Amazon is facing more official scrutiny over its actions leading up to a mail-ballot election this spring on whether workers at its Bessemer, Ala., facility could join a union. But a potential redo election could still face significant procedural and practical obstacles, labor experts said.
When the warehouse workers seeking to organize were trounced in a widely watched tally in April that showed some two-thirds of the votes go against unionizing, the Retail, Wholesale and Department Store Union had amplified its accusations against Amazon.
This week, a National Labor Relations Board officer’s report appeared to vindicate some of the union’s accusations that Amazon had improperly polled employees to gauge support for the union, and also that the retailer had gotten the U.S. Postal Service to place a mailbox near the entrance of the warehouse in view of surveillance cameras. The hearing officer’s report stated that such alleged actions justified the union’s call for a second election.
“The employer’s conduct in causing this generic mail receptacle to be installed usurped the National Labor Relations Board’s exclusive role in administering union elections,” the NLRB hearing officer wrote in the report. “Notwithstanding the union’s substantial margin of defeat, the employer’s unilateral decision to create, for all intents and purposes, an onsite collection box for NLRB ballots, destroyed the laboratory conditions and justifies a second election.”
The report paves the way for a procedural fight over next steps, and Amazon has already indicated that it plans to appeal.
“Our employees had a chance to be heard during a noisy time when all types of voices were weighing into the national debate, and at the end of the day, they voted overwhelmingly in favor of a direct connection with their managers and the company,” an Amazon representative said in a statement. “Their voice should be heard above all else, and we plan to appeal to ensure that happens.”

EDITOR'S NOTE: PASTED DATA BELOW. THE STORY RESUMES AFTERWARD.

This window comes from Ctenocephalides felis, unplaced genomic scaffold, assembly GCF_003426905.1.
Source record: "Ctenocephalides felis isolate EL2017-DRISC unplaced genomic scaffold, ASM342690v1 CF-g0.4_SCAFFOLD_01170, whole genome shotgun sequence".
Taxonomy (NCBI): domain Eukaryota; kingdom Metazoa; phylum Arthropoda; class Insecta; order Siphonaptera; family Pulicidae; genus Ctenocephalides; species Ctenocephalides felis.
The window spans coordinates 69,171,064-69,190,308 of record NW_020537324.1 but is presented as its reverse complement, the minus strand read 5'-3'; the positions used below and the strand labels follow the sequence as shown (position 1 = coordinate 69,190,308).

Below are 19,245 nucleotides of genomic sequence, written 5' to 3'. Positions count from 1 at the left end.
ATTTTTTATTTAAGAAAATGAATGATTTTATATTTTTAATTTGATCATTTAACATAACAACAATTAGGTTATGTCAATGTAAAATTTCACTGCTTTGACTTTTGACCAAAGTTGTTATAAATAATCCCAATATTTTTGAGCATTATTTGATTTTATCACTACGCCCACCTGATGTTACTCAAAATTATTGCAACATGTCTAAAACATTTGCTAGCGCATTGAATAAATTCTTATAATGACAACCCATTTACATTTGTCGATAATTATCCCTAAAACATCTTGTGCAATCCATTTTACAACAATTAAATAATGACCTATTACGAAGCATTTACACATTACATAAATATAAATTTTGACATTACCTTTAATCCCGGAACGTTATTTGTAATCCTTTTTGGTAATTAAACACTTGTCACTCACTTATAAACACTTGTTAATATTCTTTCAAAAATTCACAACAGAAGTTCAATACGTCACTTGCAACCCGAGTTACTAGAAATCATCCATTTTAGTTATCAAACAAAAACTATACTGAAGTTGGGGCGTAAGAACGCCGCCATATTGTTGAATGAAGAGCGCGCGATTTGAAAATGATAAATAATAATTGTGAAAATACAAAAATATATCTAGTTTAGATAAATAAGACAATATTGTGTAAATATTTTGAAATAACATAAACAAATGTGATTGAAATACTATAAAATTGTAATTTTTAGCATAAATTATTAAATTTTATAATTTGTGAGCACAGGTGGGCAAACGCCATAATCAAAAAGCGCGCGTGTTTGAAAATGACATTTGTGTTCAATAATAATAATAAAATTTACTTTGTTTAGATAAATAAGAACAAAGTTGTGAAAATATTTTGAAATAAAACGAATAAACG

The NLRB, which presides over union elections, generally tries to enforce the so-called “laboratory conditions” standard for such votes. The idea is to ensure the confidentiality of votes, and to preserve a sense among voting employees that their votes won’t be tallied or overseen in any way by their employer, labor experts said.
The agency’s goal is to safeguard against potential surveillance by employers, or even the impression of surveillance, said Ruben Garcia, professor of law and codirector of the workplace law program at the University of Nevada, Las Vegas, School of Law.
“If an employer is seeking to find out who supports the union, then that is surveillance, and it can have a chilling effect on the employees’ support for the union,” he said.
“There’s also another principle here, and that is the idea that the government is the one that’s supposed to count the ballots and conduct the election,” he added. “So sometimes, in past cases you’ve had an employer basically give the impression that the employer is the one counting the ballots and deciding which votes count and everything.
“This mailbox, I think, can give employees that impression,” he said. “So there is past authority for this — not exactly like this — but basically, past cases that have found a problem when something like this seems to be possibly within the employer’s control.”
The NLRB hearing officer’s findings aren’t necessarily unusual, but despite its support for a reelection, the path to getting to another vote is paved with appeals and challenges. The NLRB said this week that the parties in the case will be able to object to findings in the report, which will then move the review up to the regional director in the case, who would then issue their decision, a process that could take “several weeks,” according to the agency.
Despite an apparent point of advantage for Amazon workers seeking to organize, the hurdles to a successful second election are significant, given the practical difficulties of organizing a second time, labor experts said. Union representatives must generally engage with workers outside of the premises of work, and only when workers are off the clock, said Julius Getman, chair emeritus at the University of Texas at Austin School of Law.
“The union has to get the workers whenever it can, which is when they’re not at work,” he said. “Mechanically, it’s much more difficult for the union to present its case to the workers, and that’s [what happens when] the unions do badly, more than anything else — employers have a major advantage in being able to get their case heard by the workers.”